Companies & Industries

Major Canadian e-tailer opens first physical store—but sales aren't the reason


A rendering of the new Vancouver store on Robson Street. (Photo courtesy of Coastal Contacts Inc.)

A rendering of the new Vancouver store on Robson Street. (Photo courtesy of Coastal Contacts Inc.)

It wasn’t long ago when traditional retailers started making the jump to online, offering customers a way to buy wares from the comfort of their own homes. But now that shift could be reversing, as more and more online retailers first build their brands on the web before moving into the brick-and-mortar game.

Coastal Contacts Inc., Canada’s biggest online eyewear store, is just the latest e-tailer to get physical. The Vancouver-based company, which runs in Canada and in the U.S., is opening its first physical store on Robson Street, Vancouver’s premiere shopping district, this spring.

“There’s only so much you can learn from surveys and focus groups,” explains Aaron Magness, the company’s VP of marketing. And it’s that limitation that laid the foundation for the new store, he says. While he expects the company will remain web-first, web-only was too limiting.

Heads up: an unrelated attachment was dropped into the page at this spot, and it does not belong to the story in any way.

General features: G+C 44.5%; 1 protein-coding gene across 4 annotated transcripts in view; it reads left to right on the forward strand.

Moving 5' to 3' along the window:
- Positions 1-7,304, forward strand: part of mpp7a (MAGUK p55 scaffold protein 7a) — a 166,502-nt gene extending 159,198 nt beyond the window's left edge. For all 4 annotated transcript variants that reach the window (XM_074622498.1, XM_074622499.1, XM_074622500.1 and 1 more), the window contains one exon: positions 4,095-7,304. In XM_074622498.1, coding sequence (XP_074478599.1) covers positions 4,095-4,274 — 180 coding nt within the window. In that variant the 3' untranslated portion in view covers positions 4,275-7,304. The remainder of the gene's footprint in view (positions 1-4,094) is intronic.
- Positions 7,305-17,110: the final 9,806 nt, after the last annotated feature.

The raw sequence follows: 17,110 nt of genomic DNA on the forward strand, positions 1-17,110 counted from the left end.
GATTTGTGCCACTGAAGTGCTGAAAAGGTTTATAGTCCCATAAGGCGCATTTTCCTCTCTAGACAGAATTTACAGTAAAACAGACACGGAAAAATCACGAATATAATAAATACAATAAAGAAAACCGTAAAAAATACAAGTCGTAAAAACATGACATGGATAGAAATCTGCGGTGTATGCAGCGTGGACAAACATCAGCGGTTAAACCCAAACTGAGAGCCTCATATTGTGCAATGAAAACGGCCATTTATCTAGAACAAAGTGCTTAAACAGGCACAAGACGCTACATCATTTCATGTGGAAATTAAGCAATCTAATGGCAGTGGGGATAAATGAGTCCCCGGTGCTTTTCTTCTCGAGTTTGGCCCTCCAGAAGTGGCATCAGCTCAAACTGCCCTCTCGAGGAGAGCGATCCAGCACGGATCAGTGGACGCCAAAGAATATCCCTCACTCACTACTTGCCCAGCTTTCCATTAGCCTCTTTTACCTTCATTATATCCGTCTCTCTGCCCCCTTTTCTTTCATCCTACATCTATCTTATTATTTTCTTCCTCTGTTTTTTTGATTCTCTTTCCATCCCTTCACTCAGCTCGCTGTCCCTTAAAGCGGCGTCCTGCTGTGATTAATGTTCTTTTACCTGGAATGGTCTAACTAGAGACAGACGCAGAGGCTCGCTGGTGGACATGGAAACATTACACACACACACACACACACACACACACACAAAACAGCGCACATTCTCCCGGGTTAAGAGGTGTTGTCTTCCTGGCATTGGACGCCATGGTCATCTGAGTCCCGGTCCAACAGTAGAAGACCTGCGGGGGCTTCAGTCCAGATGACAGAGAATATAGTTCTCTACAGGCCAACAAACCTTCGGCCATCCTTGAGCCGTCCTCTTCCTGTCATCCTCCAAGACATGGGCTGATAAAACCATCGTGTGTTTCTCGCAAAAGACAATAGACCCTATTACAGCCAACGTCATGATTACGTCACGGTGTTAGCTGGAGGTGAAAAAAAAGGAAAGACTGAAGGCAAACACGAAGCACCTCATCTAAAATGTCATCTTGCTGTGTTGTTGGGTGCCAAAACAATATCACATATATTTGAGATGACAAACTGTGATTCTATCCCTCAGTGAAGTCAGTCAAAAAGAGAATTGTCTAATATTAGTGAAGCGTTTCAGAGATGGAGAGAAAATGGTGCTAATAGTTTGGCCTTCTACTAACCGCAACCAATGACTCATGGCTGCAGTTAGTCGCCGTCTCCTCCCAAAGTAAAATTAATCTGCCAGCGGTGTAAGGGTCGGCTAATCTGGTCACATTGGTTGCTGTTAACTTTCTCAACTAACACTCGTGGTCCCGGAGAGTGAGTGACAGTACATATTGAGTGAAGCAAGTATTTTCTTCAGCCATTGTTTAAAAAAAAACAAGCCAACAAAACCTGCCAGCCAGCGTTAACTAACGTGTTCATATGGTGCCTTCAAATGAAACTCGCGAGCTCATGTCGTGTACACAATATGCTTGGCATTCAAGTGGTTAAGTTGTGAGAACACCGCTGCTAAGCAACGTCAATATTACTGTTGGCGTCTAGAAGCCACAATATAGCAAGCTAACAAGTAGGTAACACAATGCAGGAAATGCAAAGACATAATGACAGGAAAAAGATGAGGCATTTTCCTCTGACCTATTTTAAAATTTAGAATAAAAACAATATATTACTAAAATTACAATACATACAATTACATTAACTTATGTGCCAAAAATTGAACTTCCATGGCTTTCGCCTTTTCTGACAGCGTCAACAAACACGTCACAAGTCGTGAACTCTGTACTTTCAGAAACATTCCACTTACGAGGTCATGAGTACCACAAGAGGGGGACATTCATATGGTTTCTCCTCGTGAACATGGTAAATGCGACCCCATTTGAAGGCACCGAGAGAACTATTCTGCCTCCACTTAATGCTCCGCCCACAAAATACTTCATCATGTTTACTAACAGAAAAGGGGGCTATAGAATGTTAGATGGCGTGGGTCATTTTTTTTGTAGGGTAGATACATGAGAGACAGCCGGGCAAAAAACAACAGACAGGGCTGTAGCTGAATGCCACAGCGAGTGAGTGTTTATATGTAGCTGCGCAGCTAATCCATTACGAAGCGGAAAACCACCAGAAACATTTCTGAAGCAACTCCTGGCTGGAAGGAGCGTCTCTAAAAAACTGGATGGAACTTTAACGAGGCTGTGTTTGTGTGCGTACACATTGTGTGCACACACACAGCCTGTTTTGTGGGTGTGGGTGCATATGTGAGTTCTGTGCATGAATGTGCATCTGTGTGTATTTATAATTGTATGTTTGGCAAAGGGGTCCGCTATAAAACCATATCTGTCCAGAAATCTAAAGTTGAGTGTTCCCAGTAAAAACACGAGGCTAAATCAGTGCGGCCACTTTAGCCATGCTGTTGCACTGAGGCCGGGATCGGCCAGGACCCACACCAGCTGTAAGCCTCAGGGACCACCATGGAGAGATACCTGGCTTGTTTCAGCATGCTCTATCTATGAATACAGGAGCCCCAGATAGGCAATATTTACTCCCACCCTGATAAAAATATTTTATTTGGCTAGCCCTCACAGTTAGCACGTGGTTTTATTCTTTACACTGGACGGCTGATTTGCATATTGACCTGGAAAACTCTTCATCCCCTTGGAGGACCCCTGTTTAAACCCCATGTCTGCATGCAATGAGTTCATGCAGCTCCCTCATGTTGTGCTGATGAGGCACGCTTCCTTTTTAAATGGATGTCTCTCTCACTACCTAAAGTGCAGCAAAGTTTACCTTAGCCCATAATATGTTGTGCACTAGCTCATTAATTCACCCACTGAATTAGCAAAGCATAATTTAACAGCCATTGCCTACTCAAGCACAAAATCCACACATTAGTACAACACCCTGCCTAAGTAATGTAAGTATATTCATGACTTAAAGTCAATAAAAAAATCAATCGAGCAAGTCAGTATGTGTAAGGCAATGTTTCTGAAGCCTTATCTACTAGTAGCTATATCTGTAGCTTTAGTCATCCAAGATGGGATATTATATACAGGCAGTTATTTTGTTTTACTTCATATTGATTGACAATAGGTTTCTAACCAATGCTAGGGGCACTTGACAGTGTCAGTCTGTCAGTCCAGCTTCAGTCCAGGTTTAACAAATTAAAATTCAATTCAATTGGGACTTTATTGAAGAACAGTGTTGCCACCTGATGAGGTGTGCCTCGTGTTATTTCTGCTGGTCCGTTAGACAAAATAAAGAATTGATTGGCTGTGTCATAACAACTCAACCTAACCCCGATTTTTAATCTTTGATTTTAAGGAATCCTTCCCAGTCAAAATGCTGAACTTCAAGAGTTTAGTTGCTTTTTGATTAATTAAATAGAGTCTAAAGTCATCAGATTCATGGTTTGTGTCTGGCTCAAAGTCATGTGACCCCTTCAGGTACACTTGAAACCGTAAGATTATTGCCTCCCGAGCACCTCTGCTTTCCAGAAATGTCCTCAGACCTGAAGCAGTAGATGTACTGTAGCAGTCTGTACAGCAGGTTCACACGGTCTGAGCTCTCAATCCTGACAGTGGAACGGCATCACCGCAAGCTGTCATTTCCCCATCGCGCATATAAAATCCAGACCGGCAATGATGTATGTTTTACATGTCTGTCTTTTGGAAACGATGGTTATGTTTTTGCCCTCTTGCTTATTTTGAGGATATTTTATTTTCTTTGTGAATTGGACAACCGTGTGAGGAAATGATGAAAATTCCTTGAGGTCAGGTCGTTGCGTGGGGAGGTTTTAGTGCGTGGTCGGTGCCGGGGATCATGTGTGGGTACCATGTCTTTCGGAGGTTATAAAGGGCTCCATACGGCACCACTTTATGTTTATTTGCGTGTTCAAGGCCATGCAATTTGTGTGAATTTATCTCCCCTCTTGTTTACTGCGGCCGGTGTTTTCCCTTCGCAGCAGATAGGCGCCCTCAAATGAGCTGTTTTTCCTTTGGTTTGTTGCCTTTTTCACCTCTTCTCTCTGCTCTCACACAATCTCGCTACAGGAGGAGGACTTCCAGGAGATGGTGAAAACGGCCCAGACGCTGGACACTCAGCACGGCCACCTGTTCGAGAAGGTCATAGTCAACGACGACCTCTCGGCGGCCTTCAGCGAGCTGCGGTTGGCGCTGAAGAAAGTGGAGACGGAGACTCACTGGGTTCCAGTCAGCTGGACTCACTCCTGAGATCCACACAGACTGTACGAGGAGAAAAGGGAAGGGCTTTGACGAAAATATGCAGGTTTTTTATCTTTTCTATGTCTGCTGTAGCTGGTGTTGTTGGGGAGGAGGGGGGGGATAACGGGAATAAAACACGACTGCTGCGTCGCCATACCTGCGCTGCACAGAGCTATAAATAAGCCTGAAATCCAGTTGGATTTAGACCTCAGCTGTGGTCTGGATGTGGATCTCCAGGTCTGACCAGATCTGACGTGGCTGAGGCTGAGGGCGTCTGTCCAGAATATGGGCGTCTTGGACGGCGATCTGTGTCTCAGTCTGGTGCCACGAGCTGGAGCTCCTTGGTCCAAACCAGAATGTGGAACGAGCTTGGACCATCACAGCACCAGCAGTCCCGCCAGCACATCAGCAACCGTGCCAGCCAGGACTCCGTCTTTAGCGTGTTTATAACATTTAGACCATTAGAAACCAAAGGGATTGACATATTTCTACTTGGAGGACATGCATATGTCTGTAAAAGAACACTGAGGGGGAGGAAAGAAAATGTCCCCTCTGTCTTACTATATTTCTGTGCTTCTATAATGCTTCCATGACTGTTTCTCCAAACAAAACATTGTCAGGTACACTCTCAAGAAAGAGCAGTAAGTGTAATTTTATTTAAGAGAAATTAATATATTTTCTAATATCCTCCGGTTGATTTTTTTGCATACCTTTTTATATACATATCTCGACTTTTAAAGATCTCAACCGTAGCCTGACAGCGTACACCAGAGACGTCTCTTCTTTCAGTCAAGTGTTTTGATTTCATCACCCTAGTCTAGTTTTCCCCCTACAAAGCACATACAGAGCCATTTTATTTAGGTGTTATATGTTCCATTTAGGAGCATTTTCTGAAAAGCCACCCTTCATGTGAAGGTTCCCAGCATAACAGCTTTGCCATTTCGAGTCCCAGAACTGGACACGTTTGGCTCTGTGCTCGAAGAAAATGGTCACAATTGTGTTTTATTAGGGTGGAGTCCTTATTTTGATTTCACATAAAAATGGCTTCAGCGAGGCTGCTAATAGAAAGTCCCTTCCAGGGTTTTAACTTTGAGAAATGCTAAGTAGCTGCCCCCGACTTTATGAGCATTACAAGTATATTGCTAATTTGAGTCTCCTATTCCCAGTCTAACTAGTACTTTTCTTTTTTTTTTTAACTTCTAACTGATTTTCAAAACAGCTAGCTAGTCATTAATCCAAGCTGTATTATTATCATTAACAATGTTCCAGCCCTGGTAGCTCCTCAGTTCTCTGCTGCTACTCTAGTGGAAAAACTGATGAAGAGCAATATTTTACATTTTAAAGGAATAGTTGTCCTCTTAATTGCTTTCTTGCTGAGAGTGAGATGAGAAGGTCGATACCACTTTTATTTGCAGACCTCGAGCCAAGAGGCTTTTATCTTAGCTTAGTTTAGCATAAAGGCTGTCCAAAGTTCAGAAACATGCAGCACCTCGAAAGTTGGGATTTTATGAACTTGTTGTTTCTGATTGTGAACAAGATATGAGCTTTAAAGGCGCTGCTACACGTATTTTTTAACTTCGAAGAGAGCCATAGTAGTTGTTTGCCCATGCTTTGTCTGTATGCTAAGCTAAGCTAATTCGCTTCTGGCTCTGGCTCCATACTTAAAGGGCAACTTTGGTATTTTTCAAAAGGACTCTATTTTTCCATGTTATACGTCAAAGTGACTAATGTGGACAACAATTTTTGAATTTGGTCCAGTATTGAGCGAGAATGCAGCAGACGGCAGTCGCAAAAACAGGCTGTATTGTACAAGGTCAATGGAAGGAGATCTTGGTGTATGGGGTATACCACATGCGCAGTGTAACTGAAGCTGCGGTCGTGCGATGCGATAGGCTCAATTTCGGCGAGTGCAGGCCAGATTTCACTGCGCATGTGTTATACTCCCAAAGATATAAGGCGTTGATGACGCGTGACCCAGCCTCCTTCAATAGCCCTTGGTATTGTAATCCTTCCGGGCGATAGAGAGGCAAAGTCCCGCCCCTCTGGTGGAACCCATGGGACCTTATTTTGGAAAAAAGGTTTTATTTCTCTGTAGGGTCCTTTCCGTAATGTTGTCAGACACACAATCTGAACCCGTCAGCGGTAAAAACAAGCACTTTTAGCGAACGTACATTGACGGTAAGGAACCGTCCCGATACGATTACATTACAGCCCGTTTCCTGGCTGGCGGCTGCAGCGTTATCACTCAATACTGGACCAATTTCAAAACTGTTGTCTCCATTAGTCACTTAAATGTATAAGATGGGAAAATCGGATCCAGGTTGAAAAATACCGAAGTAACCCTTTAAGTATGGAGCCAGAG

“100% brick-and-mortar creates a challenge for the consumer because it’s not convenient,” he says, but with “100% online, you miss the opportunity to engage with your customer and find out what makes them tick.”

Major e-tailers like Ebay and Etsy—it’s like the former but specializes in hand-made goods—have already experimented with temporary pop-up shops, but Coastal Contacts wanted to go a step further and open something permanent.

“We think there’s a real opportunity here,” Magness says. The first store will be a testing ground for future locations, focussing largely on customer experience and interaction—there will even be an eye-care professional on site to conduct tests. The move, he says, is less about sales (the vast majority of which will still come from online) and more about understanding its customers.

The store’s success, therefore, is hard to measure. Even if the Robson Street location doesn’t justify itself in sales, it could nonetheless prove hugely successful. The reason is simple: fundamentally, this isn’t an investment in stores—it’s an investment in you.

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